Portrait of Mary Burbank (1806 - 1888)
46 x 35 in. (116.8 x 88.9 cm)
(Sandusky, NY, 1819 - 1903, Pasadena, CA)
Medium and Support:
Oil on canvas
Gift of Conrad Cobb
Location: Not currently on view
Mary Goodrich Burbank, 1863
Born Dec. 28, 1806 - died July 4, 1888 (Rochester, NY)
The artist, William Cogswell, was born in upstate New York and taught himself portrait painting in the 1830s. He worked as a professional artist in New York City and exhibited at the National Academy and the American Art-Union. His best-known work is a portrait of Abraham Lincoln in the White House Collection. His portraits also include Presidents Grant and McKinley.
The portraits of Mr. and Mrs. Burbank were conserved by a Henry Luce Foundation Conservation Grant.
Gallery label, Feb. 2011, Colleen Piccone
The portraits of Mr. and Mrs. Burbank provide an unparalleled way of standing ‘face to face’ with early generations of Americans – those people who lived before Kodak gave us the snapshot.
Gideon Webster Burbank was educated in New York City and established a dry goods business in Kendall, NY in 1824. The following year he married Mary Goodrich and she bore eleven children. In 1839, after the Erie Canal was completed, Mr. Burbank started a career in Rochester as a manufacturer of flour at the Frankfort Mills. His mill sent barrels of flour to London as Rochester’s exhibit in the first World’s Fair in 1851. In the late 1850s, he designed and operated the steamer “Fulton” which made trips between Rochester and Buffalo on the Erie Canal. In 1869, he became a partner in the firm of Richardson, Burbank & Company, owners of the New York Flour Mills. He also served as president and director of several banks, and as a trustee of the First Baptist church.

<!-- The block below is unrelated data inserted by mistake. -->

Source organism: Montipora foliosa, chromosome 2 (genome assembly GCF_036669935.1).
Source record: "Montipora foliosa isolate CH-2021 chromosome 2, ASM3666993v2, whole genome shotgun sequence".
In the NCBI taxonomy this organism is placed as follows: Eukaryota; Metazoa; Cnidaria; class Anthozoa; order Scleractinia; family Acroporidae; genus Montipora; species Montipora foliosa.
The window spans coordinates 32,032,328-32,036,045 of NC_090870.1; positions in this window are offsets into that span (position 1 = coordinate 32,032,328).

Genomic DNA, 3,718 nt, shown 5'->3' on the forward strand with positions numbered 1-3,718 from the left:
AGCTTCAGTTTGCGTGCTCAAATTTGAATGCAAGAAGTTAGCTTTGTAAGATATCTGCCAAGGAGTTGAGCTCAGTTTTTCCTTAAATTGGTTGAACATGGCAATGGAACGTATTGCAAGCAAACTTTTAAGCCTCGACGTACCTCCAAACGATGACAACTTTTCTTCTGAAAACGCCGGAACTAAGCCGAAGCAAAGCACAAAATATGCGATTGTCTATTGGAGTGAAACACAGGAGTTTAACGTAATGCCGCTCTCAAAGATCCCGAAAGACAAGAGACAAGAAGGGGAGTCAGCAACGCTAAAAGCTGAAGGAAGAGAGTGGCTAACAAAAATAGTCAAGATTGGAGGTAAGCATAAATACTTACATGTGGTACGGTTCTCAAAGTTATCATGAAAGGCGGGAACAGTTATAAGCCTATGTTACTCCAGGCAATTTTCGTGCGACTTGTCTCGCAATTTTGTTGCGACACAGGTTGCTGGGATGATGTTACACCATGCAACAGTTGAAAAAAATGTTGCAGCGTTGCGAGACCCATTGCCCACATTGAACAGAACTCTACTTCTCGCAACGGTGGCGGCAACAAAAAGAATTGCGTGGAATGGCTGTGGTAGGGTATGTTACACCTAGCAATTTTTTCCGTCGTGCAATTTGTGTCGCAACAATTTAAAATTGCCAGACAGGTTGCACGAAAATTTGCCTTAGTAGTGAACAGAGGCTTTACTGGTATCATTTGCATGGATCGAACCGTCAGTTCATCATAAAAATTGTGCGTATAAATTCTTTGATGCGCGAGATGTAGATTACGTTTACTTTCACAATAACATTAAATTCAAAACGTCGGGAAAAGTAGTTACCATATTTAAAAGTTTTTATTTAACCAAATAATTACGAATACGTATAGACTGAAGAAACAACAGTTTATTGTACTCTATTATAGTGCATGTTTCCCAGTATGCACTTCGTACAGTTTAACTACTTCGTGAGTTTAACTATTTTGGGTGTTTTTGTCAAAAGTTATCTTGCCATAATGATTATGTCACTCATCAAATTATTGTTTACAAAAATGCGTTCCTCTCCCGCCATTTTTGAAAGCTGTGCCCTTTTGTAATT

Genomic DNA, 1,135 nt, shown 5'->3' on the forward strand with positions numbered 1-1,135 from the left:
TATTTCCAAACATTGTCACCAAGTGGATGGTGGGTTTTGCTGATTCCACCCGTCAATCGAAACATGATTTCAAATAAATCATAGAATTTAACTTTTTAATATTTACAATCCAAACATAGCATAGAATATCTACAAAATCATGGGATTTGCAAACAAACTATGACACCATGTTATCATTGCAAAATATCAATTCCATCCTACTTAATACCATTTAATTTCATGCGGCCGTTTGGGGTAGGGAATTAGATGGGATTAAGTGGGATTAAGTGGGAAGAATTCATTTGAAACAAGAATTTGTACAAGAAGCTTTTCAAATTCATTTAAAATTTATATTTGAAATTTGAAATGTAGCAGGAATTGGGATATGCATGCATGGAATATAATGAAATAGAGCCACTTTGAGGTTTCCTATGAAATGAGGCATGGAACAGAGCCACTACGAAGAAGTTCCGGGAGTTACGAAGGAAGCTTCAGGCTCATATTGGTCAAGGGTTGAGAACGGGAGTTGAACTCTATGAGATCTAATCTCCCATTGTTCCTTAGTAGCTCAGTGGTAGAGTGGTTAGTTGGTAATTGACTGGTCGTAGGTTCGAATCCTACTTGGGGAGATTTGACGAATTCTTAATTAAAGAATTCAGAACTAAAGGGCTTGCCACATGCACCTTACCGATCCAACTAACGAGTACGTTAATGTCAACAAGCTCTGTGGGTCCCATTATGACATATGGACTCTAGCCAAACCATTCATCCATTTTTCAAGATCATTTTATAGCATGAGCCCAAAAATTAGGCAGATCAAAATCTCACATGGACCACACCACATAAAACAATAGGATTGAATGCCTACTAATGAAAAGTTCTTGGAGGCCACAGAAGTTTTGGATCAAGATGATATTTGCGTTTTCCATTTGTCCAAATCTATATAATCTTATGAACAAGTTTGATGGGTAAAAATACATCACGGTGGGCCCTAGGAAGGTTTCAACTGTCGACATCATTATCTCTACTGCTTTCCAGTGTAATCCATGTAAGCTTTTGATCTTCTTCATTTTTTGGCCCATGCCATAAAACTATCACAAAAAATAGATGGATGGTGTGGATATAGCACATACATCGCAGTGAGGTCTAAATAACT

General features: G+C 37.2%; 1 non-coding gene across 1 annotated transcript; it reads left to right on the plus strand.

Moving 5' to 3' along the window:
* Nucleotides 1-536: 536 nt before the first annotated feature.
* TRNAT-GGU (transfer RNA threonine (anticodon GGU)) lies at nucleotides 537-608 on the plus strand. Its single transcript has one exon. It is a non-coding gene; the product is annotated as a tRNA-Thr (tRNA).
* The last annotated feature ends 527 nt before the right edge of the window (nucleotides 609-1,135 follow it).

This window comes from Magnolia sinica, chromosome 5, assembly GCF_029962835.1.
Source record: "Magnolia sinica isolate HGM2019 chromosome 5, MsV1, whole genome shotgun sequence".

Mr. Burbank was one of the earliest and most generous supporters of the University of Rochester and served on its Board of Trustees for nineteen years. In 1854, when the University was just four years old, he established the “Gideon Webster Burbank Professorship of Intellectual and Moral Philosophy.” His gift of $20,000 was, until that point, the largest single donation and helped inspire confidence in the long-term success of the University. He later suffered great financial loss, but remained proud of his connection to the University, saying “That I have saved.”
The Burbank family plot is located in Mt. Hope Cemetery.
Text Panel, Feb. 2011, Colleen Piccone